Because of the Saints' prolific passing attack, the temptation for Seattle will be to keep its pass-rushers on the field for much of the game. The Seahawks need to avoid this trap and make sure that they guard against the run as well. Brandon Mebane, Tony McDaniel and Red Bryant, Seattle's trio of big-bodied run stuffers, should all get their share of snaps in this game, even if they don't all see the field at the same time. 

Seattle's Offense vs. New Orleans' Defense

Get the Protections Right 

The Saints like to attack the QB from all over the field. Defensive coordinator Rob Ryan isn't afraid to send defensive backs into the backfield, and linebacker Junior Galette will line up and blitz from any of the four linebacker spots. 

The Seahawks are finally healthy on the offensive line, with all five starters in place once again. That won't matter if center Max Unger and quarterback Russell Wilson don't get the protection calls at the line right. They have to make sure that all the blitzing players are accounted for, and that everyone on the offense is on the same page. 

This hasn't been a strength for the Seahawks this season. Wilson has faced unblocked pass-rushers far too often. Against a Rob Ryan defense, there is little room for error in this regard. The Seahawks have to make sure they have their protections set correctly on each and every play. 

Pound the Rock

The Seahawks should have little trouble running the football in this game. Seattle is among the best in the running game, and New Orleans is only an average team at stopping it. 

Because of Seattle's run-first approach on offense, the Saints are likely to sell out to try to stop running back Marshawn Lynch, but the Seahawks need to make sure to stick with the run anyway. 

There's no reason to get cute and try to use Lynch as a decoy all game like they did against the Rams in Week 8. In that game, Lynch had just eight carries, and that led to Seattle's offense stalling completely.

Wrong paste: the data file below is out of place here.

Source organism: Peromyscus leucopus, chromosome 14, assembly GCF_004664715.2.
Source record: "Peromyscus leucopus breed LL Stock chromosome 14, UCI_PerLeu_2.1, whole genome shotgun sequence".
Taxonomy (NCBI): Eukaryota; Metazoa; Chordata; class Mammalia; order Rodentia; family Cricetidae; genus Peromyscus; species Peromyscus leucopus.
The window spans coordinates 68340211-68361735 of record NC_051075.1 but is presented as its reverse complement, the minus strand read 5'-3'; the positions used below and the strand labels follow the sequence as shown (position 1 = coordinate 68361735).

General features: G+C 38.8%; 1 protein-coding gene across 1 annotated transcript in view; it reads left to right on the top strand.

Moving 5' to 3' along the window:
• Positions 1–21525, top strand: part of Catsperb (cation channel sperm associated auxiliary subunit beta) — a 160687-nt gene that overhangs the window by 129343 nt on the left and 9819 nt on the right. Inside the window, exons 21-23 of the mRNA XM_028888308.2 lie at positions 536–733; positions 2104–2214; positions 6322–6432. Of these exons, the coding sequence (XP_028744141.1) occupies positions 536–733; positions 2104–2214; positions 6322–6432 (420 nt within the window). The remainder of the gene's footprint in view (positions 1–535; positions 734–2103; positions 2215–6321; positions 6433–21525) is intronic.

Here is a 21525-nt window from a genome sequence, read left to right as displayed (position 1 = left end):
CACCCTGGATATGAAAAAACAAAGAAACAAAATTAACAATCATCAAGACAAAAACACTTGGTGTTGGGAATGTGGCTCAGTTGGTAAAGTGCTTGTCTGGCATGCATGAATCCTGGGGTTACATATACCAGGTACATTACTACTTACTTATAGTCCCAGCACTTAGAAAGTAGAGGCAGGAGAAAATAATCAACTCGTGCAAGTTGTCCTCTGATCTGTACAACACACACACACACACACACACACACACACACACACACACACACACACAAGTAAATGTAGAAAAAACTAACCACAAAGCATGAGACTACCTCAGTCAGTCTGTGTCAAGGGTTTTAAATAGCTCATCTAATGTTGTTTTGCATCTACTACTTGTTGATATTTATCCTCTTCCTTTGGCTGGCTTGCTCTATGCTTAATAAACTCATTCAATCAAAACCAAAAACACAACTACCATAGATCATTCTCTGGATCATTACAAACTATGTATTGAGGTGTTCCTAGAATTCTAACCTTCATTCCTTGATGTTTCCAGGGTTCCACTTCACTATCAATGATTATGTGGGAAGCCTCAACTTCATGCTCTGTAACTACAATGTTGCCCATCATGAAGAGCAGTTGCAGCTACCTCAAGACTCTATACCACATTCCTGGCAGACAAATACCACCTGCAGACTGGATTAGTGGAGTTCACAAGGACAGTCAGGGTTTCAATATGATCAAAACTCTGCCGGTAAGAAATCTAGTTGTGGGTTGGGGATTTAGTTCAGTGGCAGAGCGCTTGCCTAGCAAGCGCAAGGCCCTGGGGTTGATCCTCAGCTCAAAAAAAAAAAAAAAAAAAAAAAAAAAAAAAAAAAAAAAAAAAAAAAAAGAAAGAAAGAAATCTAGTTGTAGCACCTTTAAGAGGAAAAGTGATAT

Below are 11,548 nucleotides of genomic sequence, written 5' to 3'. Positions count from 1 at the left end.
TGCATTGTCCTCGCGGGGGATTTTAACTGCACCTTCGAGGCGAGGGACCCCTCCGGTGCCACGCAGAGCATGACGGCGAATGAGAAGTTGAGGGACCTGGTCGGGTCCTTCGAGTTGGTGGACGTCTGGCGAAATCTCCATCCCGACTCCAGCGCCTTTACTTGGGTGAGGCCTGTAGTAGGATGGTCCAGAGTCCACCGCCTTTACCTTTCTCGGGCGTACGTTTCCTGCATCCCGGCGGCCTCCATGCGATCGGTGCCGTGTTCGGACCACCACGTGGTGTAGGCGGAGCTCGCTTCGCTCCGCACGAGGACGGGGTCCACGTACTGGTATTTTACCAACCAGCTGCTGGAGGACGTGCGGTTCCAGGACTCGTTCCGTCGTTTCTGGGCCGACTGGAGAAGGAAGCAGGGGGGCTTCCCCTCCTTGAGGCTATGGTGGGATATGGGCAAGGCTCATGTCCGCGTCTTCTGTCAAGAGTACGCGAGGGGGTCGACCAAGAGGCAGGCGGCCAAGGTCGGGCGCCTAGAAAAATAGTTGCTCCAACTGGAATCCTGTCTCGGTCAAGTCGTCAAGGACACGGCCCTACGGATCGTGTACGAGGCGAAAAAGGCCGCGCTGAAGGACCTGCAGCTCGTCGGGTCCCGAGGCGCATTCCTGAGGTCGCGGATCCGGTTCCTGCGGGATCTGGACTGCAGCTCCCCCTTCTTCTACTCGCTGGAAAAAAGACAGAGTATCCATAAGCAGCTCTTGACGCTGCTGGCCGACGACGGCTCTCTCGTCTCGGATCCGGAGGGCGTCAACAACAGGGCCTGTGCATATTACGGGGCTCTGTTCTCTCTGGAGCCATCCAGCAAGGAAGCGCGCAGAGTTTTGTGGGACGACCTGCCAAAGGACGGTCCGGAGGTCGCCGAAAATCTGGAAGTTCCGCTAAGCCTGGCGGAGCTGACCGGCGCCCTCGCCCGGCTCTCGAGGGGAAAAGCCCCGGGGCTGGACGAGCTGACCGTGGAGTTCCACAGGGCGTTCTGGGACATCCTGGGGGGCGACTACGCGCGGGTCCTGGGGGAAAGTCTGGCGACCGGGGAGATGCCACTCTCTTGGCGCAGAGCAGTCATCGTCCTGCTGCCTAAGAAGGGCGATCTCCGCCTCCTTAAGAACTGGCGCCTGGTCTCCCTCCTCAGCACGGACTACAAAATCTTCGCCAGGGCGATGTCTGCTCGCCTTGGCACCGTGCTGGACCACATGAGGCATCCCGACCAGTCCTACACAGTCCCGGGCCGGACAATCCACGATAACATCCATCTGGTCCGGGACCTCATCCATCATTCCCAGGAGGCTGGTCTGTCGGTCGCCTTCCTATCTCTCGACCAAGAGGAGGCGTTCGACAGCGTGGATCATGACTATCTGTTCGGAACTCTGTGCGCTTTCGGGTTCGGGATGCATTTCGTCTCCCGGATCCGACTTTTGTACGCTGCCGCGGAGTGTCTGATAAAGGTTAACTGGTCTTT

This is a game where the Seahawks need to give the ball to Lynch and let him carry them to victory. A strong and consistent commitment to the run will also help keep pass-rushers like Galette and defensive end Cameron Jordan in check on the plays in which the Seahawks do pass the ball.

A Heavy Dose of Play Action

The success of the New Orleans pass defense is primarily due to the pass rush. This is a secondary that Seattle's receivers can beat, provided that Russell Wilson has sufficient time to throw the ball.

The solution for Seattle is to couple a run-heavy game plan with an abundance of play action mixed in. This will prevent the pass-rushers from attacking the quarterback, and provide Wilson and the Seattle receivers with the necessary time needed to create big plays in the passing game. 

For the Seahawks, this is nothing new. According to Pro Football Focus (subscription required), Russell Wilson's 34.3 percent of passing thrown off of play action is more than any other QB in the league. 

Russell Wilson and Play Action
Standard PassesPlay-Action Passes
64.6Completion Percent62.9
7.7Yards Per Attempt10.3
97.2Passer Rating119.7
Pro Football Focus

Game Stats and Facts (via Pro-Football-Reference.com and NFL.com)

Surprisingly, the defense and run-orientated Seahawks have actually outscored the pass-heavy Saints through 11 games. The Seahawks have scored 306 points while the Saints have scored 305.

The Saints lead the all-time series 6-5.

The last game between these two teams ended with the Seahawks winning a 41-36 shootout in Seattle back in 2011. 

The last time the Saints were able to win in Seattle was back in October of 2007.

Both of these teams have 33 sacks on the season. Seattle has given up 28, while the Saints have given up just 23. 

The Seahawks are fifth in the NFL in punt return average at 12.3 yards per return. The Saints are 31st with just 6.1 yards per return. 

The Seahawks have not lost a home game since December of 2011. 

The 12th Man in Seattle will once again attempt to break the world record for crowd noise during this game. The fans of the Seahawks broke the record back in Week 2, only to have fans in Kansas City top their effort just a couple of weeks later.